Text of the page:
ALGIERS (Reuters) - Mali called for the swift implementation of a peace agreement with Tuareg-led rebels during talks on Monday seen as vital for preventing a resurgence of Islamist militant attacks in the vast West African nation.
The two sides signed the United Nations-backed deal last year but the Tuareg-led coalition has complained that it falls short of their demands for their northern region, which they call Azawad.
Political analysts say confidence has steadily eroded between the government and the rebels, slowing peace initiatives on the ground. The government and the rebel alliance - Coordination of Azawad Movements (CMA) - have both accused each other of stalling on implementation.
“We need to speed this up, to make this agreement real on the ground. We need a pragmatic approach to the difficulties,” Mali’s Foreign Minister Abdoulaye Diop said before the closed-door talks in Algiers.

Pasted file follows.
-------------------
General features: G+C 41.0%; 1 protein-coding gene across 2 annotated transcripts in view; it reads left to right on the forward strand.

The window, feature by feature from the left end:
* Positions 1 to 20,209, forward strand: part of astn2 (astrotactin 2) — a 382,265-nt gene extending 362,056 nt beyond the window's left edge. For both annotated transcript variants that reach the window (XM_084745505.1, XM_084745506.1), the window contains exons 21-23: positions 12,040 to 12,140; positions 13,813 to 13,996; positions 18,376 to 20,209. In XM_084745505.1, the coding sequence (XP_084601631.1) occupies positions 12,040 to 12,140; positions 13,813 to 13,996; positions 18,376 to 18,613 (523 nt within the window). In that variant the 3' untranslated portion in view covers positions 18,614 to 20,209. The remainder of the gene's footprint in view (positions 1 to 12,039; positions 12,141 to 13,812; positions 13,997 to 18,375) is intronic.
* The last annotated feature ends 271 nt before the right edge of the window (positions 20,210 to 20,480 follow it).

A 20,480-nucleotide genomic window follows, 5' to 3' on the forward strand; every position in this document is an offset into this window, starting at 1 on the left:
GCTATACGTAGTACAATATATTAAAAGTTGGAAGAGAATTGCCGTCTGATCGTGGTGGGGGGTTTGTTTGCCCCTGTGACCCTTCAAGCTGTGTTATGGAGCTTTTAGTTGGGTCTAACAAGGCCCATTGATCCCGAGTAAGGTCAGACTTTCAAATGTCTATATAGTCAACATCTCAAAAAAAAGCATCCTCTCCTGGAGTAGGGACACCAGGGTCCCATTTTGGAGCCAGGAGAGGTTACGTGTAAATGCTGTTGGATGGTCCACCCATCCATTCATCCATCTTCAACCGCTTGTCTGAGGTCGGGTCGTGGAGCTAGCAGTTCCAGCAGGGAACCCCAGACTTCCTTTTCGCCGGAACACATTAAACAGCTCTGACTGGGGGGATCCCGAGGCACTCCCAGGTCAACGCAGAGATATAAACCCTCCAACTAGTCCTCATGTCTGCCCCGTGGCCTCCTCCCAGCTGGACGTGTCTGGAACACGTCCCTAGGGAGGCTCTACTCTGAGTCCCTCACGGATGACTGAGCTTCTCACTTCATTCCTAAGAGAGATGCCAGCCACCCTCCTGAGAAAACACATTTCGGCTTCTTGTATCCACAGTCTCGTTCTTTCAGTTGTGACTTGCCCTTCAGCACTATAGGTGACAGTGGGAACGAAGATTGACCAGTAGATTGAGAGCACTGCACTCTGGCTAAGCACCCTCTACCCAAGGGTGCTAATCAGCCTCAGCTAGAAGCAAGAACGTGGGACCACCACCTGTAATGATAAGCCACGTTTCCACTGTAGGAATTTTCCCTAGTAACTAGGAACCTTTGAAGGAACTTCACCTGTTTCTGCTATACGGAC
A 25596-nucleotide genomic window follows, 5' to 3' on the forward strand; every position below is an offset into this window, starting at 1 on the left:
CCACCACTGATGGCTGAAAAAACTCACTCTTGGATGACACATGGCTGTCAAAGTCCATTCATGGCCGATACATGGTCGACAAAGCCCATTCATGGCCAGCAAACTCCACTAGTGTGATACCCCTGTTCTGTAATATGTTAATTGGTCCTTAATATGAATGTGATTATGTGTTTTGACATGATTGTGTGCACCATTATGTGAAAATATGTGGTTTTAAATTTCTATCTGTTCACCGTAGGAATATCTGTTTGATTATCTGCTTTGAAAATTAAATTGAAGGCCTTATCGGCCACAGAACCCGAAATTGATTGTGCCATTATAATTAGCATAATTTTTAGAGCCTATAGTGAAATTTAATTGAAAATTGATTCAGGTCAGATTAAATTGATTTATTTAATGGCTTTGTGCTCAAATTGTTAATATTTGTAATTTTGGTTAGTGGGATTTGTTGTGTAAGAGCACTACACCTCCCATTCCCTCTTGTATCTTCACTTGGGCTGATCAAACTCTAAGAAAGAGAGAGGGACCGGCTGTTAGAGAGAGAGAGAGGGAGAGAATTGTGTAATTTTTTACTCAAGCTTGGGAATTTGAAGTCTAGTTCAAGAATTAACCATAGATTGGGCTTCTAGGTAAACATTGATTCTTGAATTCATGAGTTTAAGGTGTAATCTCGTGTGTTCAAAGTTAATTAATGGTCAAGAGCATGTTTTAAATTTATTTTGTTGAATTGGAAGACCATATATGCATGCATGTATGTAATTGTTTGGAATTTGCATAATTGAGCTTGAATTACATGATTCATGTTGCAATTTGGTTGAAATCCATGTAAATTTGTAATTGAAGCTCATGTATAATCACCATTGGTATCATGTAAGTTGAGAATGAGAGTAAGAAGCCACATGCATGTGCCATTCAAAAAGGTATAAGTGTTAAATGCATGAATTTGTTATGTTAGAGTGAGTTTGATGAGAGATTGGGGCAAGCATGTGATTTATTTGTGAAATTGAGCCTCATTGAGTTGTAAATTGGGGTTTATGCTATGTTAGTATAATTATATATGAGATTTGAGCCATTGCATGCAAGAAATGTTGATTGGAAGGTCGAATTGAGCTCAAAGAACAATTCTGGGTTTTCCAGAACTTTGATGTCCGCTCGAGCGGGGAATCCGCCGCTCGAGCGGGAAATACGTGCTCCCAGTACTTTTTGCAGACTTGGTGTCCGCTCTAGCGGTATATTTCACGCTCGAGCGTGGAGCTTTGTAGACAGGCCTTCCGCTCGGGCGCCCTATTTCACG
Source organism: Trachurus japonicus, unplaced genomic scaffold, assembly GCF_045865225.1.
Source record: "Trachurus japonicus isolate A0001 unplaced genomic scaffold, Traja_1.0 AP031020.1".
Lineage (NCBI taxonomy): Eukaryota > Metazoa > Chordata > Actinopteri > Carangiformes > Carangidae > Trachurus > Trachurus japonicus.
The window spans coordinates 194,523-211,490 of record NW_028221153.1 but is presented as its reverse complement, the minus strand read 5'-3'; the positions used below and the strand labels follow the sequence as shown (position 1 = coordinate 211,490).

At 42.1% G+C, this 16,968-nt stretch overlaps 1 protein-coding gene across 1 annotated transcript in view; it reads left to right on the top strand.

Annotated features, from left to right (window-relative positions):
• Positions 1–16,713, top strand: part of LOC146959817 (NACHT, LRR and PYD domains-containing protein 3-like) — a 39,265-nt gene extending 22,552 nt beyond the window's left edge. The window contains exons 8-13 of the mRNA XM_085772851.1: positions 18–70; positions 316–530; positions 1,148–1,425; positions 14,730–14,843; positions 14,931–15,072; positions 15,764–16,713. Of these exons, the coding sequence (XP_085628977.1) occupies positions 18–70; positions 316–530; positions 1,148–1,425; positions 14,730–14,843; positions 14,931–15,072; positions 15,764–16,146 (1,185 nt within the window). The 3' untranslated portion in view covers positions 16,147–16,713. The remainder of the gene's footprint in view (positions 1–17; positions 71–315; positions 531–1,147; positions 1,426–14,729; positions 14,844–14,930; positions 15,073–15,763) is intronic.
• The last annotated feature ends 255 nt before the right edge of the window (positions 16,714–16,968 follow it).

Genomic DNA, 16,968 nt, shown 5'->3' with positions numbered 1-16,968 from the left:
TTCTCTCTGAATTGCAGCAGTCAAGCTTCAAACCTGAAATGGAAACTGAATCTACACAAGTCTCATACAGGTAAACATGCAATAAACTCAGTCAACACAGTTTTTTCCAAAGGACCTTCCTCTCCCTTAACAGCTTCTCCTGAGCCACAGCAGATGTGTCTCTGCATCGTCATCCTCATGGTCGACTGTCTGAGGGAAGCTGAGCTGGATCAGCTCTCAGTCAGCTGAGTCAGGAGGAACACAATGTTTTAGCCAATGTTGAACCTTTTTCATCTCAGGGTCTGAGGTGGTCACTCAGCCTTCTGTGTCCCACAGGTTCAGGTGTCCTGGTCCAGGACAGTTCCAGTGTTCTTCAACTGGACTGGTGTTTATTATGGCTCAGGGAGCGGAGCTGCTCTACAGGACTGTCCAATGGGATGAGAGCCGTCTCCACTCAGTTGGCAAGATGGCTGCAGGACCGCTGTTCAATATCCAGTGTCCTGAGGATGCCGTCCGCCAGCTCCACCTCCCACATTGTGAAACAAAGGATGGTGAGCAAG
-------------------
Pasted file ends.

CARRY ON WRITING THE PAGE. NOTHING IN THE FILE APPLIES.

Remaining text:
“Everyone is impatient for this to move on.”
Rebel leader Bilal Ag Cherif also sounded a note of urgency, calling for progress on security arrangements, including local patrols and a role for rebel fighters, that are part of the deal.
“There are many things that are not yet achieved, we must be ready for the next stage,” he said.
Tuaregs have risen up four times since Mali’s independence from France in 1960. Most recently, they formed an alliance with Islamist militants in 2012 to seize the desert north.
A French-led military intervention scattered the insurgents, although attacks continue. Western powers now worry that any further stalling of the Mali peace accord will allow militants to regain ground.
Armed men attacked a food convoy in northern Mali last Friday and four attackers and two soldiers were killed. Further south, armed men attacked a village in the more central region of Mopti, killing at least one person.
Militants based in the desert north killed 20 people in an attack on a luxury hotel in the capital Bamako on Nov. 20, 2015, and also kidnapped a Swiss citizen from a house in Timbuktu at the beginning of the year.
Reporting by Patrick Markey; Editing by Gareth Jones